R.I.P. Marion Cunningham
California cooking icon Marion Cunningham died yesterday at the age of 90 from complications due to Alzheimer's. Famed updater of The Fannie Farmer Cookbook, celebrated author, cooking teacher and television host, Cunningham profoundly influenced the cooking habits of Americans.
That is to say, without her guidance -- her cookbooks with recipes reportedly tested on an everyday electric stove, her columns for the Los Angeles Times and the San Francisco Chronicle -- a lot of people in the late 1970s and '80s wouldn't have learned to cook at all.
As is often the case when someone well-known and highly influential dies, the people who knew Cunningham, a lot of them writers, are rushing to share their fondest memories.
In The New York Times, Kim Severson recalls Cunningham as reflective about her mission:
"It's very tempting when we are old to become a missionary, to see the world as lacking," she told me when I first met her. She was 77. "I really don't want to be guilty of that," she continued. "I don't want to be preachy. But I wish there were a national law that made everyone cook steadily for two months. Then, if they don't like it, they can quit."
In the San Francisco Chronicle, critic Michael Bauer offers an eloquent tribute, full of rich, lovely details, including this tidbit about Cunningham's besting of her demons:
Her career in food started late, when she was in her 50s. She was a self-confessed alcoholic who gave up drinking when she found her passion in cooking. She was crippled by phobias, including agoraphobia. When she decided to take James Beard's cooking class in Seaside, Ore., she had never been out of the state and was even afraid to cross the Bay Bridge. She prepared for the trip to Oregon by buying three airline tickets to Los Angeles. She took two friends to sit on either side of her, and flew to Southern California for lunch.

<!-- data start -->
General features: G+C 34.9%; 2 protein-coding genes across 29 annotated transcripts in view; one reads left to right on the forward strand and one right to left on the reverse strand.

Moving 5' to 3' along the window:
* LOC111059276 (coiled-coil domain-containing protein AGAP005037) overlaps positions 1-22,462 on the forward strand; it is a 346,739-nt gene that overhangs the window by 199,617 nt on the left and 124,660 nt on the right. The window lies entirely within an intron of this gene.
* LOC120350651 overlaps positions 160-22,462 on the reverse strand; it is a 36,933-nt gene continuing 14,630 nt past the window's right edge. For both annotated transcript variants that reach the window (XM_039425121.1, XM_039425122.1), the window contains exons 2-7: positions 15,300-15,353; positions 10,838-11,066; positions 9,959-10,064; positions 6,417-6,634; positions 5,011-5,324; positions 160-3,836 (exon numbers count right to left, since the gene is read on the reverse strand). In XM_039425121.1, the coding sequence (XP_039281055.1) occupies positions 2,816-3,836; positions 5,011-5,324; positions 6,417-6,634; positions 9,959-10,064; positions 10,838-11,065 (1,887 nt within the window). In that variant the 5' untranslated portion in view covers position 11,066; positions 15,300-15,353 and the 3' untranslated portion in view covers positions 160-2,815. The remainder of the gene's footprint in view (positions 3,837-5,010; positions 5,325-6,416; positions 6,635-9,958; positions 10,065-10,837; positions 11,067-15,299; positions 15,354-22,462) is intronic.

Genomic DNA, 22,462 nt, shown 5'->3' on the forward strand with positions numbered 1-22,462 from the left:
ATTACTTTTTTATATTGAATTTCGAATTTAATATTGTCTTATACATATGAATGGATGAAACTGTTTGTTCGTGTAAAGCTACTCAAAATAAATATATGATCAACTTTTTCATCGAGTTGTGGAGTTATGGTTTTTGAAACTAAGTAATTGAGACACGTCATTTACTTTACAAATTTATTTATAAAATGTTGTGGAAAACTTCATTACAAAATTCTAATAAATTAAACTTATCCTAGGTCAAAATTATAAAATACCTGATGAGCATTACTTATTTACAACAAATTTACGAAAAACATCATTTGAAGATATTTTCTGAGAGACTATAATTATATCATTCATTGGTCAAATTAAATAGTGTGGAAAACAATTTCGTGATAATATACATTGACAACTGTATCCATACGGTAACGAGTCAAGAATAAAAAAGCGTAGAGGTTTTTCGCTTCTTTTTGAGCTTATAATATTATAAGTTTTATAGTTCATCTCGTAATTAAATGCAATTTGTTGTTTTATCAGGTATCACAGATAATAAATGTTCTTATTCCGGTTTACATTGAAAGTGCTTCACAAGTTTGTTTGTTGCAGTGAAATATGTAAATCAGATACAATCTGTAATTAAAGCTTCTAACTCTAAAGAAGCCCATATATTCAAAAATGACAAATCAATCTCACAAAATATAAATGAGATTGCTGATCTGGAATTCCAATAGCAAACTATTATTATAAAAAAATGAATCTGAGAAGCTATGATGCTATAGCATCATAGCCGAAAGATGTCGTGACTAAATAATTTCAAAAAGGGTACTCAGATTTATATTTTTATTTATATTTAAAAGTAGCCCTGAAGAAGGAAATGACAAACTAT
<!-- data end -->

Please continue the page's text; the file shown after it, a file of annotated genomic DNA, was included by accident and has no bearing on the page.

There's something perfect about how Cunningham fought her own phobias in the process of helping people get over theirs. So many people are terrified of cooking, even if they don't phrase their fear explicitly as fear. They worry they'll take the time, follow a recipe, and still meet failure in the form of a blackened casserole or a powder-dry boiled egg. We have an old family friend who is so insecure about her cooking ability, she won't have friends over for dinner anymore, which saddens both her and her friends. She knows how to cook, but she's not comfortable doing so. She has many questions, endless insecurities.
We know just the book to get her.
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